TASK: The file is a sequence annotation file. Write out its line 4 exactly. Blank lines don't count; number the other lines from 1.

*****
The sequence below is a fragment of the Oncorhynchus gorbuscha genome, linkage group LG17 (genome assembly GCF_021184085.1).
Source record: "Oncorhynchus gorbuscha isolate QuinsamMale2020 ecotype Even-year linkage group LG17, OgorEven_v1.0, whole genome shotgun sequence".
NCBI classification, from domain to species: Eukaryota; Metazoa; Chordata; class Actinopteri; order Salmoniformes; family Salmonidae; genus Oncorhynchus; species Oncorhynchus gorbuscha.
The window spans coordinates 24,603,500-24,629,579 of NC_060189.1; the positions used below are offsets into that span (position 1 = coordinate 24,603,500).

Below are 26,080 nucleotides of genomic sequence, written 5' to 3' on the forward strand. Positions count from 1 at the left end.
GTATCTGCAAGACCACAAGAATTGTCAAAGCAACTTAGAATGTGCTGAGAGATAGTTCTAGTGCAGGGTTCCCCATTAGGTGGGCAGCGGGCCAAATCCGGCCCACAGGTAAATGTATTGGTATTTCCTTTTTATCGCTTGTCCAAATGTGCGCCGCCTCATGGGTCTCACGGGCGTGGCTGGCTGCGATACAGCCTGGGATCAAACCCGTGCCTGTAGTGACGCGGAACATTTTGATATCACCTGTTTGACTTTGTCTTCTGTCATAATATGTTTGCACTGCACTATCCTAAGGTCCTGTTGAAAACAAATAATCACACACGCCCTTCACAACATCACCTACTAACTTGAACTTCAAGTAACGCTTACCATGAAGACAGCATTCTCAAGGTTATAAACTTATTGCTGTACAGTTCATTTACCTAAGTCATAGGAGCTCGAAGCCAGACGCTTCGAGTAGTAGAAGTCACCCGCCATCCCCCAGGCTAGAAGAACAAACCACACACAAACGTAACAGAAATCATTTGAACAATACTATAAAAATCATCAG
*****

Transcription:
The window spans coordinates 24,603,500-24,629,579 of NC_060189.1; the positions used below are offsets into that span (position 1 = coordinate 24,603,500).